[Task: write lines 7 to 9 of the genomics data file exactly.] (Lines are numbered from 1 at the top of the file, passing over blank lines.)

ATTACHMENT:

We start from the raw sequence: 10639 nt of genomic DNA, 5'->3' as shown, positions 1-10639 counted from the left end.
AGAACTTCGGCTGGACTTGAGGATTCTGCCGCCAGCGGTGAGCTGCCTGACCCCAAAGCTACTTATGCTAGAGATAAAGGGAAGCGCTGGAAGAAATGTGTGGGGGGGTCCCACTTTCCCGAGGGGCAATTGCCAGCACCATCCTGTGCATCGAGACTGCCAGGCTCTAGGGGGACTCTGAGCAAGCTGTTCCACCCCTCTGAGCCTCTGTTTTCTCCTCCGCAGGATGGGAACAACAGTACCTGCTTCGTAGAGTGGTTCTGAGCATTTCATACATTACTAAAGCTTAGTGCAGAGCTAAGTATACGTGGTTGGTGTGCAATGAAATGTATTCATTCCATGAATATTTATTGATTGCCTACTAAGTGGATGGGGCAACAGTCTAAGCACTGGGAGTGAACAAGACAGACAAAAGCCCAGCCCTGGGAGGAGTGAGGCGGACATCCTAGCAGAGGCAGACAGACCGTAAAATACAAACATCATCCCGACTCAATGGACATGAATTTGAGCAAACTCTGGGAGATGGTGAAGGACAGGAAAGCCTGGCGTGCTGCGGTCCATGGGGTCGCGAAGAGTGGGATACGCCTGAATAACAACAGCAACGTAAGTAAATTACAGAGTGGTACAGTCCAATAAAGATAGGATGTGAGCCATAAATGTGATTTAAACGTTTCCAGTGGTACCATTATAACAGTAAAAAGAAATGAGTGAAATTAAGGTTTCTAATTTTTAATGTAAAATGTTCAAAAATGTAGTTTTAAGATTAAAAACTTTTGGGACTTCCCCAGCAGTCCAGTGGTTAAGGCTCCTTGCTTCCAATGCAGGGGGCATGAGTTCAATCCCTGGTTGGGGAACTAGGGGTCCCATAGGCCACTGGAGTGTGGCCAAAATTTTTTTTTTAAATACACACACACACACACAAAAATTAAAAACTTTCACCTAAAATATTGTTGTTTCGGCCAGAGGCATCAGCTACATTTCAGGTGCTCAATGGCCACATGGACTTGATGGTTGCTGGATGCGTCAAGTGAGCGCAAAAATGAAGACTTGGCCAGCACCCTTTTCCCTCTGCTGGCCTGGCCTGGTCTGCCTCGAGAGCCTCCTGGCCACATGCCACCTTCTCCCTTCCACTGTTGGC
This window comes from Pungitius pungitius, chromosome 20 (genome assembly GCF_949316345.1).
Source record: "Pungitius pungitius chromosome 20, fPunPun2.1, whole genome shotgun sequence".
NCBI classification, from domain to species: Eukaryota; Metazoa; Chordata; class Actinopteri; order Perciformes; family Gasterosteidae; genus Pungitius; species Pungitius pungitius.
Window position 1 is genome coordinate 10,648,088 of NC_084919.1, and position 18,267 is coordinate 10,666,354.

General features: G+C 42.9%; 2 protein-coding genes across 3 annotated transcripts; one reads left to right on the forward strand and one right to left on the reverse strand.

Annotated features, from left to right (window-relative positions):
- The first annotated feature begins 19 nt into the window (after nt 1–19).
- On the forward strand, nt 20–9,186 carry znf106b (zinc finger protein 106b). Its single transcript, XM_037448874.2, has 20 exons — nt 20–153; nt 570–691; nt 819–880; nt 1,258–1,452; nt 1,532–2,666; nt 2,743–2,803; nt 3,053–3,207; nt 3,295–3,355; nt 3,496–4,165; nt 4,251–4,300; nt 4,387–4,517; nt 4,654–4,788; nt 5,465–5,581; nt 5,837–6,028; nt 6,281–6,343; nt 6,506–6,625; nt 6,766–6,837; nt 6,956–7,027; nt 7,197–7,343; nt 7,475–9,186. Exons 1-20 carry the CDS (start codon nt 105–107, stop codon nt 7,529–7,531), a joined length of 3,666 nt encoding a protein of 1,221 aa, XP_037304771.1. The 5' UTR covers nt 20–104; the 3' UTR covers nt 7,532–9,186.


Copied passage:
General features: G+C 42.9%; 2 protein-coding genes across 3 annotated transcripts; one reads left to right on the forward strand and one right to left on the reverse strand.

Annotated features, from left to right (window-relative positions):
- The first annotated feature begins 19 nt into the window (after nt 1–19).